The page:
Benjamin Fondane in 2016

Existential Monday: Philosophical Essays

Existential Monday: Philosophical Essays by Benjamin Fondane
My rating: 5 of 5 stars

I read this in the aftermath of the 2016 election. These were my thoughts then.

In an email to a friend:

I did a strange thing. I downloaded a book to my Kindle that I’d randomly come across at a bookstore near my work a few weeks ago. It’s called Existential Monday, a collection of essays by Benjamin Fondane, a Romanian-French Jewish poet-philosopher who wrote between the wars. 

It was a beautiful escape. It was so pure. About reason and absurdity and individual vs absolute truth—it felt so much more essential to life than all this drama.

But even there I couldn’t entirely escape. First off, Fondane (he changed his name from Wreschler) died in an Auschwitz gas chamber. He saw 1933, he served in the French army in WWII and was stripped of his citizenship in 1942. He was detained by the French. He had to find a way for his philosophy to address it all. 

Notes to self:

This is a book I intend to read again. I’ve told myself so many times that I’ve passed the age where it’s fashionable to be existentialist, and then I read something and think how foolish that is.

There’s no better way to describe it than a salve. I read the intro by Bruce Baugh and I remembered how finite politics really is; how finite the present really is. How all year, as everything around me swirled around election politics, I kept searching for the articulation of the smallness of it.

Which, even now I’m not convinced. Because this election will definitely impact the population of the planet and the future of the planet. It will impact me and my friends. It may impact very mundane matters, very immediate matters, and very long-term matters. But somehow even that didn’t feel integral to existence.

I kept saying that the government we have, the institutions we have, I’m not going to say I don’t appreciate them, but if they weren’t my reality something else would be, and that would be fine. But there would still be something fundamental to existence that would be there.

Just the preface alone, which introduces us to Fondane’s quest to undo reason, his embrace of “impertinent uneasiness, this holy hypochondria,” was electrifying. I found someone who understood, and something that made me want to know more, to unearth what he was saying, instead of most things I consume that end when they end.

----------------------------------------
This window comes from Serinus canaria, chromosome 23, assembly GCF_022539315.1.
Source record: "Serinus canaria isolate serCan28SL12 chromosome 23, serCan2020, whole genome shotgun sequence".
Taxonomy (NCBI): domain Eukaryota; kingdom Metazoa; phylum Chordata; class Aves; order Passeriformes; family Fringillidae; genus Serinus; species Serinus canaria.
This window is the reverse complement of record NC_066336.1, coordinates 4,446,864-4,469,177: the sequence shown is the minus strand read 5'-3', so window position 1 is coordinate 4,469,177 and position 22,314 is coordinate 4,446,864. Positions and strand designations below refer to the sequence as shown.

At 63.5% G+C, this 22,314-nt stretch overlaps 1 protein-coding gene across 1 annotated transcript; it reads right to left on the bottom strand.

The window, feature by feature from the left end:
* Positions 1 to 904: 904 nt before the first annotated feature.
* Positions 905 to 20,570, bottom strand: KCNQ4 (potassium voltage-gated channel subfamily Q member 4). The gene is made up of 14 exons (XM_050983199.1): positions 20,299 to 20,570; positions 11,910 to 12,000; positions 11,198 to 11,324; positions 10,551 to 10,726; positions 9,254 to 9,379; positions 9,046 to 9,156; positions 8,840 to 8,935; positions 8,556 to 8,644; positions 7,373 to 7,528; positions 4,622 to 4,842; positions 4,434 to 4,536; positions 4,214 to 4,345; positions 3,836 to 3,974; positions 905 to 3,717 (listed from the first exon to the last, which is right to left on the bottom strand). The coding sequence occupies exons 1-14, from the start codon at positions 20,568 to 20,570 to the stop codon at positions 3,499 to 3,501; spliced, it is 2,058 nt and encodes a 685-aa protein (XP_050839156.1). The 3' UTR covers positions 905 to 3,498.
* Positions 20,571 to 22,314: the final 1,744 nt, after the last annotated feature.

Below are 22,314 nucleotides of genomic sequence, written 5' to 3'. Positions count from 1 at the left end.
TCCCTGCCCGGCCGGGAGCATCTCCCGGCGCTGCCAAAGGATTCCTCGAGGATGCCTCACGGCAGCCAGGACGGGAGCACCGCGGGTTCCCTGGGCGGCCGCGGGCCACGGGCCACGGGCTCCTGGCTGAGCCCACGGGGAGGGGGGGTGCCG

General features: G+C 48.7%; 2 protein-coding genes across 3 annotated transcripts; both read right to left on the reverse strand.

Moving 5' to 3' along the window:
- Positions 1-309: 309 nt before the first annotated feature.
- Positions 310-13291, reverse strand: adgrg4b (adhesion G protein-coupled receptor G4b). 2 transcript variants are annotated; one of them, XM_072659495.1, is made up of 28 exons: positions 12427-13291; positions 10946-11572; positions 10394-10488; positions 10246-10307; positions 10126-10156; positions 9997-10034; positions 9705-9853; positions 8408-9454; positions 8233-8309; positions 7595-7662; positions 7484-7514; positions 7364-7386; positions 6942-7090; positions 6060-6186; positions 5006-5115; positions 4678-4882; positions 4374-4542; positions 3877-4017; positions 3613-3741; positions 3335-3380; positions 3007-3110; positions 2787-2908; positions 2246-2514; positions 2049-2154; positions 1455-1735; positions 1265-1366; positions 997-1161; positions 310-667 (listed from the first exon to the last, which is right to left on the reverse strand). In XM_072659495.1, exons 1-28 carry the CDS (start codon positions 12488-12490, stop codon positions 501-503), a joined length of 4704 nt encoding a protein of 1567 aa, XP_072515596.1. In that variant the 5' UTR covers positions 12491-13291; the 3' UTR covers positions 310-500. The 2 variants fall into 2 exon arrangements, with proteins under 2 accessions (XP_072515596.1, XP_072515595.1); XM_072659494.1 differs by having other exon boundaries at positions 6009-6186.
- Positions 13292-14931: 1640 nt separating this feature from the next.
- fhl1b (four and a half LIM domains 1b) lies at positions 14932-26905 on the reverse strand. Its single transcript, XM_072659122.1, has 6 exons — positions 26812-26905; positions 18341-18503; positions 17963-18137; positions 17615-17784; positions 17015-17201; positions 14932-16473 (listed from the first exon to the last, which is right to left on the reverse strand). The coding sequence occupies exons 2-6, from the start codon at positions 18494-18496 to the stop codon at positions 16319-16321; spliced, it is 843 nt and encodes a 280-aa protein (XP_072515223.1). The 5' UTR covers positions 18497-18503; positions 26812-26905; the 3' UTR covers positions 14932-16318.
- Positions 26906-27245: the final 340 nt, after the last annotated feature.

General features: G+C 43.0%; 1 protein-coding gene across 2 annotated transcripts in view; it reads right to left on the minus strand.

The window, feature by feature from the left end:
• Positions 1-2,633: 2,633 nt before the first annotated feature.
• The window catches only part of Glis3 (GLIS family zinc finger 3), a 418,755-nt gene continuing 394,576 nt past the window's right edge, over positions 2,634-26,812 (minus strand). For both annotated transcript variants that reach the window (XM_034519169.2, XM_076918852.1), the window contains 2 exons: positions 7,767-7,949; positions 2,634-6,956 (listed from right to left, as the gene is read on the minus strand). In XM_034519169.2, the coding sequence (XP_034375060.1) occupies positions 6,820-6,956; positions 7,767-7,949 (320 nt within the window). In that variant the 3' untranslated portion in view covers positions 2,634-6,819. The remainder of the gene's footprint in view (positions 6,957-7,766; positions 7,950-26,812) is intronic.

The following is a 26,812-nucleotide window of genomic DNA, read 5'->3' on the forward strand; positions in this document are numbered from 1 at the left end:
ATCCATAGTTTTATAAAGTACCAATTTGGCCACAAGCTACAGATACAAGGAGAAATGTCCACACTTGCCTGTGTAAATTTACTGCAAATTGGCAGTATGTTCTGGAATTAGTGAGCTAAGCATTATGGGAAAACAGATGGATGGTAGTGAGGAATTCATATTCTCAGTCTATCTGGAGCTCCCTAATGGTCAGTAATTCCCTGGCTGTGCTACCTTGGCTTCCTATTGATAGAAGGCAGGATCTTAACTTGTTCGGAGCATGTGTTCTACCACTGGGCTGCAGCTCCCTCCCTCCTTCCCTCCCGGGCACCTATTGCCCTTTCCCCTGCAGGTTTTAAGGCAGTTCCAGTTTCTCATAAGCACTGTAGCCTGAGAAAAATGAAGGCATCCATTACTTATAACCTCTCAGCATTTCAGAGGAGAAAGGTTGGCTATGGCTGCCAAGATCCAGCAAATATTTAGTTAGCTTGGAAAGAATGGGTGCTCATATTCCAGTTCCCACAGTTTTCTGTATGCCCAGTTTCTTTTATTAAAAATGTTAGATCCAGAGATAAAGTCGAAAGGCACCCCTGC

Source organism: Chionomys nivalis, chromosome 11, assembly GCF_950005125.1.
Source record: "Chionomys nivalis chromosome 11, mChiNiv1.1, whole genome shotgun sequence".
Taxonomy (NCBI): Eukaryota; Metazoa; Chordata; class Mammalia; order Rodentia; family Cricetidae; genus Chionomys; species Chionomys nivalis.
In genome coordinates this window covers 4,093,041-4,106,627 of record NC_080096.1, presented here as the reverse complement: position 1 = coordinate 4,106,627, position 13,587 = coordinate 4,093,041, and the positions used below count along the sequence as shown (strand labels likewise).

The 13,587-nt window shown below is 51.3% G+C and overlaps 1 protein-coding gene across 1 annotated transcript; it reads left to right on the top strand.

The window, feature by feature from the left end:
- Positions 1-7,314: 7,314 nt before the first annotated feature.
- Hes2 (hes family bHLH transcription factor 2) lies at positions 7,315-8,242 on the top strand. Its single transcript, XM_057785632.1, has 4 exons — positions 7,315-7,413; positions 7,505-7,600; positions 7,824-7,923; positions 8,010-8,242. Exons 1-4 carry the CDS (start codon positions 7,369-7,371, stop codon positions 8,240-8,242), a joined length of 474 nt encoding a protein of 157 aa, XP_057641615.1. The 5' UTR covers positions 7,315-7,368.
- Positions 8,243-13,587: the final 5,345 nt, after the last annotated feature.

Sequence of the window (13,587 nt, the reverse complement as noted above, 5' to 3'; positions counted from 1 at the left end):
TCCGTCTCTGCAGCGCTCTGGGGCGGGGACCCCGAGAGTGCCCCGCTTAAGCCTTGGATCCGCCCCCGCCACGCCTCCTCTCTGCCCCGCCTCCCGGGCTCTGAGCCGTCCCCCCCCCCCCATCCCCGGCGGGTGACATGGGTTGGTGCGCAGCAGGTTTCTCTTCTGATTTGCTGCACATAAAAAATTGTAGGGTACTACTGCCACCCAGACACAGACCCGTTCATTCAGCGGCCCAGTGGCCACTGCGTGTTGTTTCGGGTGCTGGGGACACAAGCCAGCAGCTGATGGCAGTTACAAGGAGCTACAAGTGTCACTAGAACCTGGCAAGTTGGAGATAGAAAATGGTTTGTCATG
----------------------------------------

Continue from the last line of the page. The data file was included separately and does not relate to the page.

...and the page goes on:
And it helps that Fondane is what I wish I was: a writer and philosopher and that he became a philosopher accidentally, because he was essentially one, not through training. (Though clearly he ended up adopting the formal way of discussing philosophy.) He loves paradox and the impossible and “thought to the nth degree.”

He wasn’t immune from politics. He lived between the wars and died in Auschwitz. One of his essays is a defense of continuing to think when the world is going to shit. He argues with himself, presenting both sides. We must do something, how can we escape into thought, and I think that’s the kind of question that doesn’t get resolved. You know ultimately that to think, to attempt to touch all of existence, can’t ever be inappropriate, but it certainly feels that way.

He once told his wife that he’s the exact type of Jew Hitler wanted to get rid of, the most authentic kind, “rebellious. disobedient. nonconformist.” 

Is it rebellious/disobedient/nonconformist right now to double down on thought/philosophy/art rather than action/rage/strategy, or is it abdication?

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